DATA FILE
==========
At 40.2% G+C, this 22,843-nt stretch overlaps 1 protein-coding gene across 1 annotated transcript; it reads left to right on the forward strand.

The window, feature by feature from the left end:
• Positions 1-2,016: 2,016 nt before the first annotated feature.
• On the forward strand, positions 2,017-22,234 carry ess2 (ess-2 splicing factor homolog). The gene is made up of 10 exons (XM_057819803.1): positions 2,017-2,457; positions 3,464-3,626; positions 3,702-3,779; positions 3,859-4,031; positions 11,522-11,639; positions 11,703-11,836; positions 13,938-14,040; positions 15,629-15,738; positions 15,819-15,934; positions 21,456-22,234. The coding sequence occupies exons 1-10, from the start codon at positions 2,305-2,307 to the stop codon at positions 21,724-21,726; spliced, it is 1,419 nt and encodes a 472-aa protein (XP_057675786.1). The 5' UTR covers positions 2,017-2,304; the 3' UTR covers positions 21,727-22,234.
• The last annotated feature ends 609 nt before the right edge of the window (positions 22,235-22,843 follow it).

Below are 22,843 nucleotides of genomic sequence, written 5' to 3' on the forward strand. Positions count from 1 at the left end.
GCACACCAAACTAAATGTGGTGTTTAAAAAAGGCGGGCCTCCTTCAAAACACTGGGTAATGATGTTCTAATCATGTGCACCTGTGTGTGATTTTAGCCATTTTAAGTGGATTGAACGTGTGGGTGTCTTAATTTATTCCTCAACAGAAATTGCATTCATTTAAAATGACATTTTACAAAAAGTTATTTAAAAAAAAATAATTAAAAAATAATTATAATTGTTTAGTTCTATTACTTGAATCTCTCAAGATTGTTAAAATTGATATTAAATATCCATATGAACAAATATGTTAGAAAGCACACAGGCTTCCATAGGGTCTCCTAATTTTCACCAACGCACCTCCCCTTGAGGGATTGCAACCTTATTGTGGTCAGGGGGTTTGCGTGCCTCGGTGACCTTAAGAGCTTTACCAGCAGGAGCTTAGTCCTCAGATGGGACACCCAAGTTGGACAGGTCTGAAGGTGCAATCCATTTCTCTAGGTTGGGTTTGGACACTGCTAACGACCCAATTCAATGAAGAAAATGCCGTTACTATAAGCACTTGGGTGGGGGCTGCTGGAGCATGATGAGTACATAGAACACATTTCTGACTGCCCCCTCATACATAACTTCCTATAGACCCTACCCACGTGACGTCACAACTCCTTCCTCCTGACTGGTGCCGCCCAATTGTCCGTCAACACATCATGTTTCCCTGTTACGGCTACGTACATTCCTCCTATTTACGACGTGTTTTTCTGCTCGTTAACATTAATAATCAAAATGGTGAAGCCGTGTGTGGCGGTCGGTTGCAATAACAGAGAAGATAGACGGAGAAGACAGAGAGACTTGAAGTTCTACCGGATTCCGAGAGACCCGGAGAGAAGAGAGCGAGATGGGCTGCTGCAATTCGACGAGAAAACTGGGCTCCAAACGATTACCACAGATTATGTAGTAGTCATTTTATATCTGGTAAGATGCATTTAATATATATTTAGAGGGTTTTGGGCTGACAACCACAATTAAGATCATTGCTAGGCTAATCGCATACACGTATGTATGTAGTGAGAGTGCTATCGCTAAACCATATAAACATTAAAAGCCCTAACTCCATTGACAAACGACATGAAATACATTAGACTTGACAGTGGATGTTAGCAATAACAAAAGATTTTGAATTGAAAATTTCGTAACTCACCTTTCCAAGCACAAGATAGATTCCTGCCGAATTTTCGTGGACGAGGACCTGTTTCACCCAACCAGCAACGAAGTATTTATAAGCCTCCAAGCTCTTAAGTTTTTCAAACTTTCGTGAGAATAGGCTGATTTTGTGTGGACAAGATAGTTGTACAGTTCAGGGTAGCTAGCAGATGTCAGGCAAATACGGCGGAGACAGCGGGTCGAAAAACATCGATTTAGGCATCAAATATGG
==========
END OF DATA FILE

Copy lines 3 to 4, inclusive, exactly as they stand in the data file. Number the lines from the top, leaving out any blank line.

• Positions 1-2,016: 2,016 nt before the first annotated feature.
• On the forward strand, positions 2,017-22,234 carry ess2 (ess-2 splicing factor homolog). The gene is made up of 10 exons (XM_057819803.1): positions 2,017-2,457; positions 3,464-3,626; positions 3,702-3,779; positions 3,859-4,031; positions 11,522-11,639; positions 11,703-11,836; positions 13,938-14,040; positions 15,629-15,738; positions 15,819-15,934; positions 21,456-22,234. The coding sequence occupies exons 1-10, from the start codon at positions 2,305-2,307 to the stop codon at positions 21,724-21,726; spliced, it is 1,419 nt and encodes a 472-aa protein (XP_057675786.1). The 5' UTR covers positions 2,017-2,304; the 3' UTR covers positions 21,727-22,234.